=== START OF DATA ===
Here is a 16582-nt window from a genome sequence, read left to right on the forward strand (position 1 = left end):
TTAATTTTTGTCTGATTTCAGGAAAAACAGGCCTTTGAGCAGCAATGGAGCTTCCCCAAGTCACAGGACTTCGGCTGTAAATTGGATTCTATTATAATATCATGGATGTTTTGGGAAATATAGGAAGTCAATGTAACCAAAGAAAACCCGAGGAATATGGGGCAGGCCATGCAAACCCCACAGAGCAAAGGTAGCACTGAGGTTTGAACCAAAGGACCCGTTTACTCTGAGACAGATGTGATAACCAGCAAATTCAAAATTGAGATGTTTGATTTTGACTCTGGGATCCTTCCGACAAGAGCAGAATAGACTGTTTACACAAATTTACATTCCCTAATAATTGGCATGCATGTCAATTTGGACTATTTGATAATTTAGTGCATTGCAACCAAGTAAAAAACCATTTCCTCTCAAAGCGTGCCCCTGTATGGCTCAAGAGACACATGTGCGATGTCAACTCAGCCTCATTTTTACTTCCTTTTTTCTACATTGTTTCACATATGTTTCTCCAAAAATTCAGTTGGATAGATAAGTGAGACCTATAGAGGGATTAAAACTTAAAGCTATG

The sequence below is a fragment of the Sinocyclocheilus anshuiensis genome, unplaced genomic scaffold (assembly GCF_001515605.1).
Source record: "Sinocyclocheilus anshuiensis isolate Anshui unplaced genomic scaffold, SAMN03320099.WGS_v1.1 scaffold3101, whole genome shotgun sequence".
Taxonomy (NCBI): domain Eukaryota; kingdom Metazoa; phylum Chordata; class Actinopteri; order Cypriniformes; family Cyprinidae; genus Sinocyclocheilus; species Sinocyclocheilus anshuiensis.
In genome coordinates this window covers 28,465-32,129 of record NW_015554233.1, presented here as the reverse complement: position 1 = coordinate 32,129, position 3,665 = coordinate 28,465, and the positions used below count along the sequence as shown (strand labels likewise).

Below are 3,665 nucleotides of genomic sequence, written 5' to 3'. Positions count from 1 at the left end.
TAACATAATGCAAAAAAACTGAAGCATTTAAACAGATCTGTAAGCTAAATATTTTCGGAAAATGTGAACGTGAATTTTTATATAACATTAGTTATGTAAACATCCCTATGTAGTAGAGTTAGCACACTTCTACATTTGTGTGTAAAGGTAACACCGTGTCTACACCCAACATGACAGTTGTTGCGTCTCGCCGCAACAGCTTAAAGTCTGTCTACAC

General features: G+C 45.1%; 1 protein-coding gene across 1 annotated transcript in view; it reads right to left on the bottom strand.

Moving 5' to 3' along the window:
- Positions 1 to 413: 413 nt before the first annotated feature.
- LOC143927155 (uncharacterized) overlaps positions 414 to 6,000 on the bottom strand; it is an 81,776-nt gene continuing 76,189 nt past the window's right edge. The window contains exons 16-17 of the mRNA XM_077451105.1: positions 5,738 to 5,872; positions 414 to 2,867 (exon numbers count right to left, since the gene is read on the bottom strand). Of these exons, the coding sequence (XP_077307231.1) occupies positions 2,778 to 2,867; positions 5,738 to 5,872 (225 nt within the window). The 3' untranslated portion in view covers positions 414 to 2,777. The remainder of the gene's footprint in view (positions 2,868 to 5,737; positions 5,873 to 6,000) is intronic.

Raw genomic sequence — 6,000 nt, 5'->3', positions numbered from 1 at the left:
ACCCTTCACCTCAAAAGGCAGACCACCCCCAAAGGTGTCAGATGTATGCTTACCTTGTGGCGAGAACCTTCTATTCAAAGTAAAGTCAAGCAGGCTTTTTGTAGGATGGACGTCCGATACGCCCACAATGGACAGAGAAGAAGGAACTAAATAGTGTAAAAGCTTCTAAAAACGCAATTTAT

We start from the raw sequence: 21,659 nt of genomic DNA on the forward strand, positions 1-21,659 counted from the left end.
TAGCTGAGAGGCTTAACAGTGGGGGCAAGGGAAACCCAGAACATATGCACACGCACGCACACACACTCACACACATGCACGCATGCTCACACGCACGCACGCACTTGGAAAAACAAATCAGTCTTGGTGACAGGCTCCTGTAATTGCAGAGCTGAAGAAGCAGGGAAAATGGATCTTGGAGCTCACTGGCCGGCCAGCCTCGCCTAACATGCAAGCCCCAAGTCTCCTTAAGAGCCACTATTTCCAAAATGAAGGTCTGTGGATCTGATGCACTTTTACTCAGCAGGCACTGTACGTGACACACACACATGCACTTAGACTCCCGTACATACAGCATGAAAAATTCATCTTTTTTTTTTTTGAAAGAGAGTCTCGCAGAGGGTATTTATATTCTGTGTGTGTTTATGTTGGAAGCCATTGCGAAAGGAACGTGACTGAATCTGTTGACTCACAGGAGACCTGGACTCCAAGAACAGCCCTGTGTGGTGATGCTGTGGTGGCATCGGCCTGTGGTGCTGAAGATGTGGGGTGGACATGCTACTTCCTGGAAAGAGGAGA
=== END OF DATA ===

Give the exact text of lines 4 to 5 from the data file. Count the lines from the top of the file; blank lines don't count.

Source record: "Sinocyclocheilus anshuiensis isolate Anshui unplaced genomic scaffold, SAMN03320099.WGS_v1.1 scaffold3101, whole genome shotgun sequence".
Taxonomy (NCBI): domain Eukaryota; kingdom Metazoa; phylum Chordata; class Actinopteri; order Cypriniformes; family Cyprinidae; genus Sinocyclocheilus; species Sinocyclocheilus anshuiensis.